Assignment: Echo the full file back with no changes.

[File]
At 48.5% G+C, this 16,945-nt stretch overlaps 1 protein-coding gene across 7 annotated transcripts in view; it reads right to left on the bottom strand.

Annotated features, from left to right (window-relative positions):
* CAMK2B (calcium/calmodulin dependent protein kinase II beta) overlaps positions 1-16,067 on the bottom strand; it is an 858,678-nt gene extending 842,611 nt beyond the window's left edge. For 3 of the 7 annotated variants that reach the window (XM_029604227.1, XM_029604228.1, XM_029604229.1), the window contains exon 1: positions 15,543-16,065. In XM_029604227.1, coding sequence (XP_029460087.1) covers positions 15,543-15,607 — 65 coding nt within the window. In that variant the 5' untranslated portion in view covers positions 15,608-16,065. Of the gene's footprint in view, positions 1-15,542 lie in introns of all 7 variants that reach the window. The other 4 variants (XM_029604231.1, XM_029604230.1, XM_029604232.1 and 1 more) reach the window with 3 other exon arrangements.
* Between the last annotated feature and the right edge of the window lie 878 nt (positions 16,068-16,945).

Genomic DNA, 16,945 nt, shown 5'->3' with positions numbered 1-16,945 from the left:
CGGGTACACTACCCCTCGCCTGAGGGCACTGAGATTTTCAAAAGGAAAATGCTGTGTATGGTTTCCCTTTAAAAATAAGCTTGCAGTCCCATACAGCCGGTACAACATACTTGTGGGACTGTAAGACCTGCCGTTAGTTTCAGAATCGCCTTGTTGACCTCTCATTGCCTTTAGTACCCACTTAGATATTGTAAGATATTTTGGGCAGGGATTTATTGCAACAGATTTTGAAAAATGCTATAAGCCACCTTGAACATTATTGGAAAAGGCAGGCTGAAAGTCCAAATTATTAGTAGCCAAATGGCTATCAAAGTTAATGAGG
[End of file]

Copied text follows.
At 48.5% G+C, this 16,945-nt stretch overlaps 1 protein-coding gene across 7 annotated transcripts in view; it reads right to left on the bottom strand.

Annotated features, from left to right (window-relative positions):
* CAMK2B (calcium/calmodulin dependent protein kinase II beta) overlaps positions 1-16,067 on the bottom strand; it is an 858,678-nt gene extending 842,611 nt beyond the window's left edge. For 3 of the 7 annotated variants that reach the window (XM_029604227.1, XM_029604228.1, XM_029604229.1), the window contains exon 1: positions 15,543-16,065. In XM_029604227.1, coding sequence (XP_029460087.1) covers positions 15,543-15,607 — 65 coding nt within the window. In that variant the 5' untranslated portion in view covers positions 15,608-16,065. Of the gene's footprint in view, positions 1-15,542 lie in introns of all 7 variants that reach the window. The other 4 variants (XM_029604231.1, XM_029604230.1, XM_029604232.1 and 1 more) reach the window with 3 other exon arrangements.
* Between the last annotated feature and the right edge of the window lie 878 nt (positions 16,068-16,945).

Genomic DNA, 16,945 nt, shown 5'->3' with positions numbered 1-16,945 from the left:
CGGGTACACTACCCCTCGCCTGAGGGCACTGAGATTTTCAAAAGGAAAATGCTGTGTATGGTTTCCCTTTAAAAATAAGCTTGCAGTCCCATACAGCCGGTACAACATACTTGTGGGACTGTAAGACCTGCCGTTAGTTTCAGAATCGCCTTGTTGACCTCTCATTGCCTTTAGTACCCACTTAGATATTGTAAGATATTTTGGGCAGGGATTTATTGCAACAGATTTTGAAAAATGCTATAAGCCACCTTGAACATTATTGGAAAAGGCAGGCTGAAAGTCCAAATTATTAGTAGCCAAATGGCTATCAAAGTTAATGAGG